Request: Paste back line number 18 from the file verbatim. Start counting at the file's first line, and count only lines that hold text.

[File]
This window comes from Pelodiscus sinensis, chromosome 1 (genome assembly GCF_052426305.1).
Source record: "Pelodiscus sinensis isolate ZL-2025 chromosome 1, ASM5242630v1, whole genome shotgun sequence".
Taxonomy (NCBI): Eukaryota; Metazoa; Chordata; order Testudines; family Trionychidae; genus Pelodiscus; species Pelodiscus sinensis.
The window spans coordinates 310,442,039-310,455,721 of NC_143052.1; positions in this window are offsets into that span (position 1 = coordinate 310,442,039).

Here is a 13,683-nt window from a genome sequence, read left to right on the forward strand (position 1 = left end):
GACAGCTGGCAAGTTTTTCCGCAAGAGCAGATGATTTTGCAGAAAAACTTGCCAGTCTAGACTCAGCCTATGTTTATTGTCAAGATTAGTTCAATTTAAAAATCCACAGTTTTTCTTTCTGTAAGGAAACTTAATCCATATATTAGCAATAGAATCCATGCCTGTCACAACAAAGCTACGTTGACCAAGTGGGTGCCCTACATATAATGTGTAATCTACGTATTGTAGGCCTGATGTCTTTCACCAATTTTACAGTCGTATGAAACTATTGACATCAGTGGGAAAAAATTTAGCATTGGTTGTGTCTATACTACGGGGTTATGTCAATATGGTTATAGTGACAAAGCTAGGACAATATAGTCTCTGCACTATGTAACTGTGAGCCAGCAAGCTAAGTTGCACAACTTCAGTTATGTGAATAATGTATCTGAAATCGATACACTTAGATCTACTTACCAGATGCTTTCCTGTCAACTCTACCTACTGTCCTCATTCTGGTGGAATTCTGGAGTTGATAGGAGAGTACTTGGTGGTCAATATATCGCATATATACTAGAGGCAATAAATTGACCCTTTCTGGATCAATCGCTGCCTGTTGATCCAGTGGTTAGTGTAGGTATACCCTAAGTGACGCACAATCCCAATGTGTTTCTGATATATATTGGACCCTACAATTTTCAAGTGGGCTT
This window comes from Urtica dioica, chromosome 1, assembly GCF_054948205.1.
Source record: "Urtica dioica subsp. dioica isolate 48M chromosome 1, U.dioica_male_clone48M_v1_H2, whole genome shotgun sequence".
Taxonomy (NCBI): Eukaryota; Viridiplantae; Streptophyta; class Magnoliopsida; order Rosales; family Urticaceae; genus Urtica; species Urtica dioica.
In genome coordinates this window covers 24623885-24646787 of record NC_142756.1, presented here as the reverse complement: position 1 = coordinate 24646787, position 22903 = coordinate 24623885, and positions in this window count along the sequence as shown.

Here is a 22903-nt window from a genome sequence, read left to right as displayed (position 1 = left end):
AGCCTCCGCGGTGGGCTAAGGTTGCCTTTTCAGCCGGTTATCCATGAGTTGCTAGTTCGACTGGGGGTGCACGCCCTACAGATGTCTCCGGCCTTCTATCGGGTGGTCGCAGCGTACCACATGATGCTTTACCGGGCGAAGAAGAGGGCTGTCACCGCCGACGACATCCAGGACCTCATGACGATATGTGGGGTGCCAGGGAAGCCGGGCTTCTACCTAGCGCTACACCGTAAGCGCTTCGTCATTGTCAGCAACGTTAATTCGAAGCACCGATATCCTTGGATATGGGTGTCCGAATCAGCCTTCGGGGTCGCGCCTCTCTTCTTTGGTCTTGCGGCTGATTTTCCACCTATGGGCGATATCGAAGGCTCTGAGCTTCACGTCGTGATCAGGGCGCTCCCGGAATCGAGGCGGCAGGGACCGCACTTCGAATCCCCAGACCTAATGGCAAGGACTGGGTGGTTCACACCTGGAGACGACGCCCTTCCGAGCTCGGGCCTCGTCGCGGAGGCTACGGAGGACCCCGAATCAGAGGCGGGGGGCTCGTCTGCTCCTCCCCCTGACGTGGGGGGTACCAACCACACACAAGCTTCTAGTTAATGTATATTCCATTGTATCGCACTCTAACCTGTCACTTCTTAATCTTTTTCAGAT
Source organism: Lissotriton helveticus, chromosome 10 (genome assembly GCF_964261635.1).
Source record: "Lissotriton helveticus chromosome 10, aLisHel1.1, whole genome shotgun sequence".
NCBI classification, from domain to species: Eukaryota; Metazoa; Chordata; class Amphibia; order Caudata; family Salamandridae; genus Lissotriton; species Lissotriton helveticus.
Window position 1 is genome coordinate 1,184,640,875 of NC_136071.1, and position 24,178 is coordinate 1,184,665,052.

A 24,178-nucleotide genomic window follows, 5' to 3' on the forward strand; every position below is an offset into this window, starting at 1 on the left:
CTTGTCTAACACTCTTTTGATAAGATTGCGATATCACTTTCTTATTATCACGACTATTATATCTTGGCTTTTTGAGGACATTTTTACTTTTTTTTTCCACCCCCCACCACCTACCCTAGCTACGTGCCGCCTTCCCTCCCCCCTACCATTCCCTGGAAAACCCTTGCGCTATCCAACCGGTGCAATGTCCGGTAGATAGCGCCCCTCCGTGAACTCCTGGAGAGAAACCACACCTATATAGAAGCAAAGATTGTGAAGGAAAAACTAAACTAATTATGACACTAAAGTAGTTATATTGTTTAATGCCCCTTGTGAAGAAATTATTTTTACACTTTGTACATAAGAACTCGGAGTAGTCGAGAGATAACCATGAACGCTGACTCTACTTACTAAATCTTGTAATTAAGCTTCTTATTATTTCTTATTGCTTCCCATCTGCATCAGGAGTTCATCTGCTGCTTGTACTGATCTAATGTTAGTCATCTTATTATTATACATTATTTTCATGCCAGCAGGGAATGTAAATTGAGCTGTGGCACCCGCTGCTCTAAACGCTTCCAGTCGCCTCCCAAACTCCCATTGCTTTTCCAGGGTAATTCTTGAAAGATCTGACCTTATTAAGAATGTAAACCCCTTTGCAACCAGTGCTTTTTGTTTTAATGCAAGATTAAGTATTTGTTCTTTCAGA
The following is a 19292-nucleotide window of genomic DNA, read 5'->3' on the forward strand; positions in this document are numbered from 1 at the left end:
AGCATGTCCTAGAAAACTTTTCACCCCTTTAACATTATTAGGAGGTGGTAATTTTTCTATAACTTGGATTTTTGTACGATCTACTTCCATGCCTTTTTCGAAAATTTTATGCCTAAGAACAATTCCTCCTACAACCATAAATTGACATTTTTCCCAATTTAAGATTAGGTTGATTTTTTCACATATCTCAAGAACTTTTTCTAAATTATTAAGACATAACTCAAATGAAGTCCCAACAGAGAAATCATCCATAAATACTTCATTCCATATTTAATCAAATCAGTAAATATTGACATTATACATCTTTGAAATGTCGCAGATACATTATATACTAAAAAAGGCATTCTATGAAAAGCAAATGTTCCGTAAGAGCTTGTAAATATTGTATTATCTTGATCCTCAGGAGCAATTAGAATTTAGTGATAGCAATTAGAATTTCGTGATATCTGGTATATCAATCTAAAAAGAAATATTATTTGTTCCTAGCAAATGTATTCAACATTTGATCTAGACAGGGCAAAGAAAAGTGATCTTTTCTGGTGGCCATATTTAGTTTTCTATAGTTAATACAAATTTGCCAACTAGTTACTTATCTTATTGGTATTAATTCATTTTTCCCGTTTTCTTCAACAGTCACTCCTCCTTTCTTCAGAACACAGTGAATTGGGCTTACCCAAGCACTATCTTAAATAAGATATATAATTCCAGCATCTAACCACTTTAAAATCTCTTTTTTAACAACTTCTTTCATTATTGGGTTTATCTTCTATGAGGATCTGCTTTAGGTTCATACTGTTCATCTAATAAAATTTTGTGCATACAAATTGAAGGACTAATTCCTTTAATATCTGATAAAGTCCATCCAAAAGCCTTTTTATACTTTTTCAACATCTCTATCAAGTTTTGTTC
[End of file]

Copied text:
CTTGTCTAACACTCTTTTGATAAGATTGCGATATCACTTTCTTATTATCACGACTATTATATCTTGGCTTTTTGAGGACATTTTTACTTTTTTTTTCCACCCCCCACCACCTACCCTAGCTACGTGCCGCCTTCCCTCCCCCCTACCATTCCCTGGAAAACCCTTGCGCTATCCAACCGGTGCAATGTCCGGTAGATAGCGCCCCTCCGTGAACTCCTGGAGAGAAACCACACCTATATAGAAGCAAAGATTGTGAAGGAAAAACTAAACTAATTATGACACTAAAGTAGTTATATTGTTTAATGCCCCTTGTGAAGAAATTATTTTTACACTTTGTACATAAGAACTCGGAGTAGTCGAGAGATAACCATGAACGCTGACTCTACTTACTAAATCTTGTAATTAAGCTTCTTATTATTTCTTATTGCTTCCCATCTGCATCAGGAGTTCATCTGCTGCTTGTACTGATCTAATGTTAGTCATCTTATTATTATACATTATTTTCATGCCAGCAGGGAATGTAAATTGAGCTGTGGCACCCGCTGCTCTAAACGCTTCCAGTCGCCTCCCAAACTCCCATTGCTTTTCCAGGGTAATTCTTGAAAGATCTGACCTTATTAAGAATGTAAACCCCTTTGCAACCAGTGCTTTTTGTTTTAATGCAAGATTAAGTATTTGTTCTTTCAGA